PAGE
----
Troubleshooting a Crashing Server
ClearOS is a very stable operating system with some users being able to have uptimes reported in years! However, certain situations can bring ClearOS to its knees. This guide will help you track down the issue and hopefully resolve whatever ails your system.
Experience demonstrates that the primary reason that a ClearOS server will crash is related to hardware. This is a good place to start so consider the following questions:
Have you added any hardware recently?
Did you experience hardware difficulty when you initially installed ClearOS?
Did your system restart recently with a new kernel from an update?
Is your hard disk full or otherwise impaired?
A good place to start is to rule out some easy items.
Hard Drive space
You can look at you hard drive available space with the following command:
Hard Drive Health
The smartmontools can help you find out if your hard drive is itself reporting errors. This works on systems with directly connected hard drives (not on ones that have a RAID card, consult with the RAID card's reporting if that is the case). To get started, install the smartmontools and then check the drives listed in the 'df' from above.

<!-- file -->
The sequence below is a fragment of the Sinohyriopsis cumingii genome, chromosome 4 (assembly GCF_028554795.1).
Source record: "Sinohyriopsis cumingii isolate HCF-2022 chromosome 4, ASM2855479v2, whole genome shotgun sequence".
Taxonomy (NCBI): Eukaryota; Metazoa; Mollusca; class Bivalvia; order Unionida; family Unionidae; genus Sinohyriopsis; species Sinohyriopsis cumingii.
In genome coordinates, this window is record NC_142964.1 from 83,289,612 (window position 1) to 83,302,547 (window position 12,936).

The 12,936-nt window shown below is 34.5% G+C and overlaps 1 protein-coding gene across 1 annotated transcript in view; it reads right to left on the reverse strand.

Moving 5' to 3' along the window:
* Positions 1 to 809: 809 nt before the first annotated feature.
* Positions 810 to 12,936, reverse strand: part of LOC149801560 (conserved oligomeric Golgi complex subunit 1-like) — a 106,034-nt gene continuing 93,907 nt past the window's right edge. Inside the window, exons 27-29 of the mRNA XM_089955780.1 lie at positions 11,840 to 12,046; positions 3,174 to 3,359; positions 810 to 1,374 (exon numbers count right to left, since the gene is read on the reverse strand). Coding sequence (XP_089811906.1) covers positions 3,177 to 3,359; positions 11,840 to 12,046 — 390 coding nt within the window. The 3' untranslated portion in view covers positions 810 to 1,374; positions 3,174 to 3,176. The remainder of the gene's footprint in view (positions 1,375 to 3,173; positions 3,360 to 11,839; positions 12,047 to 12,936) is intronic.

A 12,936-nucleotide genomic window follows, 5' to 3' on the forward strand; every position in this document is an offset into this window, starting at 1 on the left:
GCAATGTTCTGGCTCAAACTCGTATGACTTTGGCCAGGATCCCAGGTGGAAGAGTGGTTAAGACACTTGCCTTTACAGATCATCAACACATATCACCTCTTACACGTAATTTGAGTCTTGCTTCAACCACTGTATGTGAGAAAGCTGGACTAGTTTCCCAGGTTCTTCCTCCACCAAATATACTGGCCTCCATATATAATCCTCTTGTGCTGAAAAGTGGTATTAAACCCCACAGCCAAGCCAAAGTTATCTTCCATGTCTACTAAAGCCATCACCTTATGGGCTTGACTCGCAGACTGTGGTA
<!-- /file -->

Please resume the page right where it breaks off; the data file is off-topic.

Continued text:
If df lists only LVM drives, use pvs to find out the drives. If pvs or df lists md devices, use 'cat /proc/mdstat' to find out what they are.
yum -y install smartmontools
smartctl -A /dev/sda
Often times with hardware issues, the kernel will complain about the hardware. You can use the /var/log/messages file to discover what these issues are. You can use the log viewer app, tail the log file, or edit the log file to discover these kernel messages.
tail -f /var/log/messages
If a kernel panic has occurred, linux will often display those messages on the video output of the server. Try attaching a monitor to discover any messages related to a kernel panic.
Applications can sometimes also cause problems. Check the /var/log/messages file for any warnings or errors associated with applications.